The Mason Valley 4-H Community Club works hard in the Yerington community to provide youth with the experience of volunteering and fundraising for a greater cause. They are involved in many community projects throughout the year, including: elderly visits, clean-up days, Thanksgiving baskets, and Angel Tree.

The tradition of all 4-H clubs, especially the Community Clubs is to give back to their communities. The goal of these clubs is to teach youth about leadership, responsibility, and community service as well as community pride. If you are interested in signing a youth up for 4-H please contact: The Lyon County, University of Nevada Cooperative Extension Office at 775-463-6541


This week the kids will taste Jicama and Texas Ruby Red Grapefruit.

Jicama is a vegetable that I have only recently experienced myself. I remember seeing them at the grocery store, but the boring, light brown exterior deterred me from being curious enough to try it. Jicama are best when they are crisp, so look for firm, heavy roots. Smaller roots tend to be sweeter, but they loose moister faster than larger roots. Was the root with a vegetable brush before peeling to reduce any “dirt” flavor. Jicama is crunchy and light when sliced or cubed into a salad. It can be cut into sticks for dipping as part of a vegetable tray. Jicama can be parboiled for 1-2 minutes and then fried or baked as an alternative to more starch-heavy potato. Be sure to dry the jicama well after it comes out of the salted, boiling water.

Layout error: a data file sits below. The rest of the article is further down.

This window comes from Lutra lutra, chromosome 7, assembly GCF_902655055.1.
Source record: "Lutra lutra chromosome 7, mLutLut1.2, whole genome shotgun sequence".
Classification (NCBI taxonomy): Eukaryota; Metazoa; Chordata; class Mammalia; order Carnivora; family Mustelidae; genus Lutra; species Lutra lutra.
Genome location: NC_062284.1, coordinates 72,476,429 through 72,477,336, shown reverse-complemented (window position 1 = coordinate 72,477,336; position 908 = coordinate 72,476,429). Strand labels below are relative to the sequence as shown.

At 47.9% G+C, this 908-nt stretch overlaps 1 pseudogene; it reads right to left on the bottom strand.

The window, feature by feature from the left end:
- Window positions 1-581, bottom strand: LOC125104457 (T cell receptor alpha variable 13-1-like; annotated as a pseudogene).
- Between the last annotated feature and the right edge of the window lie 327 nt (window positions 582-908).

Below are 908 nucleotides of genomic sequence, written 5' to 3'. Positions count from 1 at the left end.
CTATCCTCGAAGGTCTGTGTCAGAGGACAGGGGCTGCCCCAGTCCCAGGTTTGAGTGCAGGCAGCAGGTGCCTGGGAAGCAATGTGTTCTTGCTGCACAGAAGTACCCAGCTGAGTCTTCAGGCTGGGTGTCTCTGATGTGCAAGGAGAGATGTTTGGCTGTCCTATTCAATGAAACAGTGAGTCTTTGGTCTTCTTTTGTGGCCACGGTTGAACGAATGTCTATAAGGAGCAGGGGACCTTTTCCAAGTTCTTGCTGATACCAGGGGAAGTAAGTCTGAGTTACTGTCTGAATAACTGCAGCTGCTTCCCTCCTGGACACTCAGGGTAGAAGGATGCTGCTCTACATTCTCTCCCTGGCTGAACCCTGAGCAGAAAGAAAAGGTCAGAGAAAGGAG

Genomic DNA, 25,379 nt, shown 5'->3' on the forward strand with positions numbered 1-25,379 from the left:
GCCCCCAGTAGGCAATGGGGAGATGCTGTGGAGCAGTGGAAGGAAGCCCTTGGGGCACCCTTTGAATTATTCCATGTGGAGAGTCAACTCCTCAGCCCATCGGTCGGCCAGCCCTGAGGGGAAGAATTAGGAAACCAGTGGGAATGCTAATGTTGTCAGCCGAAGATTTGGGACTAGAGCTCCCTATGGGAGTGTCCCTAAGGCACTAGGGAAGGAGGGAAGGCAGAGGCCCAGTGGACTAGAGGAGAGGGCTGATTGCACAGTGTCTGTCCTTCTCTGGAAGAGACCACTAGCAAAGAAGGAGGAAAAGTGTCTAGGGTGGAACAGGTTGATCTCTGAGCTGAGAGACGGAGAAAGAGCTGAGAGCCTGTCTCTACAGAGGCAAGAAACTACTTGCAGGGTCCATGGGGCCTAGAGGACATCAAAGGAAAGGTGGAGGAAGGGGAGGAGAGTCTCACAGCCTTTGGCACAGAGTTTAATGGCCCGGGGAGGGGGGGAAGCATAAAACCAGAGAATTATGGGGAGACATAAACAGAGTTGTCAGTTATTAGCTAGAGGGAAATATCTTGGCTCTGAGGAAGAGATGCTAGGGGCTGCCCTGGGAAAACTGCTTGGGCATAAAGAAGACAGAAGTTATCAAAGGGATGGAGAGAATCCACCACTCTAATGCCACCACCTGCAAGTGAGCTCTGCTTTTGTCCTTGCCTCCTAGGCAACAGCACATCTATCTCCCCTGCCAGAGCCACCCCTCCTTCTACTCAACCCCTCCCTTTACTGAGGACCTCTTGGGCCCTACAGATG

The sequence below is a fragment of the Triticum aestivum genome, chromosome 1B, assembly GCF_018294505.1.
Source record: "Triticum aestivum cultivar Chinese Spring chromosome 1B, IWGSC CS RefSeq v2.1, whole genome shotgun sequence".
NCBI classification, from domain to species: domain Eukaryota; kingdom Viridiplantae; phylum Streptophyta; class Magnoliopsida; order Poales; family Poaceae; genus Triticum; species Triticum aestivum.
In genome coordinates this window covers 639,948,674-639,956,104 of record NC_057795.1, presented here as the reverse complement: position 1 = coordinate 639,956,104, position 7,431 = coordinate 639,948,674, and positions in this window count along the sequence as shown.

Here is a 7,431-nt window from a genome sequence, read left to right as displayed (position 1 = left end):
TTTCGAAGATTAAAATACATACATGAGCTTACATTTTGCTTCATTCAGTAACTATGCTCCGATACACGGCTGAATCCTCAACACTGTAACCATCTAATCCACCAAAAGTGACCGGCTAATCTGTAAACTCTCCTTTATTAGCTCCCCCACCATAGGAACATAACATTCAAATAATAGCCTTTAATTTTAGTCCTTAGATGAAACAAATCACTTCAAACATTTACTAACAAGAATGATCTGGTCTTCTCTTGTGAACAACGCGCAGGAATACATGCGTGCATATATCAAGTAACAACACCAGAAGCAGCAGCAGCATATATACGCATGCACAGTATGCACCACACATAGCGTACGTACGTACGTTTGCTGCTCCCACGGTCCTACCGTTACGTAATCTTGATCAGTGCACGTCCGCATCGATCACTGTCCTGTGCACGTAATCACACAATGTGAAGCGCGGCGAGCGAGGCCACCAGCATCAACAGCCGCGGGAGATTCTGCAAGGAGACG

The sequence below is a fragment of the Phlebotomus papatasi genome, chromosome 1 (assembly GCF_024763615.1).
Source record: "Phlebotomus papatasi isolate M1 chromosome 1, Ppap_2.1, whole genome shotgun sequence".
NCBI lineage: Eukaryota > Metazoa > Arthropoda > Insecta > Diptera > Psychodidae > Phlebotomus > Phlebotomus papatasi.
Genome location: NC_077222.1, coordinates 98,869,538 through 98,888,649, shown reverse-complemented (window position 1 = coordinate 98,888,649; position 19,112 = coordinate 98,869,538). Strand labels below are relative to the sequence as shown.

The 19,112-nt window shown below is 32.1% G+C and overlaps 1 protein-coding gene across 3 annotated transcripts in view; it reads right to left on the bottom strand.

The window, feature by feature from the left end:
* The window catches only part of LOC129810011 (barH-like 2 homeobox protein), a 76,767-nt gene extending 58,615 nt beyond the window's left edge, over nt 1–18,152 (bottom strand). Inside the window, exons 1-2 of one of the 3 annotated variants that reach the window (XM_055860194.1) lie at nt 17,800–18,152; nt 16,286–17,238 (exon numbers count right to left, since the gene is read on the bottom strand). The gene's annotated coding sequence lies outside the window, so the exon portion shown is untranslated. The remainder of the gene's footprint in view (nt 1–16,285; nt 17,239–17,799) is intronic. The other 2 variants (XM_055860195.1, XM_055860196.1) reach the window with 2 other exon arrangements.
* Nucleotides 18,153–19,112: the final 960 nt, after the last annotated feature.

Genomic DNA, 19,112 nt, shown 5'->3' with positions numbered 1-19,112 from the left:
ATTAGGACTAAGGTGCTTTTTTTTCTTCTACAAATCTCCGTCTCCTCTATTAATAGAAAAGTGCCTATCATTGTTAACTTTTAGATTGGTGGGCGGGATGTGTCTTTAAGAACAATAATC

Texas Ruby Red Grapefruits are one of my favorite varieties of grapefruit. They are large, red-fleshed with a delicious flavor that is the perfect balance of sweet, tangy and bitter. YUMMY!!!! They are available year round, but are best in the late fall to early spring. Like jicama, Texas Ruby Red Grapefruits are great in salads and their flavors and textures would compliment each other well. These large grapefruits are easily juiced or sliced in half and spooned out. They can be difficult to peel. I prefer mine cut in half with a small sprinkle of salt to round out its flavor profile.

This week the theme is orange, familiar and sweet with baby carrots and citrines.

Carrots have a fascinating history of cultivation. Like most things that humans like to eat, we have transformed it over the years into something larger, sweeter and more to our liking.  Carrots are very high in Carotene, a vitamin A compound, and are a good source of Vitamin K, fiber and natural sugar. Carrots several hundred years ago were more starchy and less sweet than today’s typical orange carrot. What most American’s think of as baby carrots are actually larger carrots that have been trimmed and peeled into the snack size portions we love. While processing does limit the shelf life, baby carrots are a solution to using “ugly” or broken carrots for the fresh vegetable market. The byproducts of the cutting and peeling of baby carrots are used to make carrot juices, carrot shreds for processed foods and animal foods.

Citrines are the other half of this orange, sweet duo and they are also great for snacks. They are easy to peel and travel well in a purse or lunch sack. Citrines are a great addition to a salad or can be squeezed into a glass of water for a citrus flavor without the calories or artificial flavorings of other beverages. Like most citrus, these are in season year round, but have peek production in the late fall months.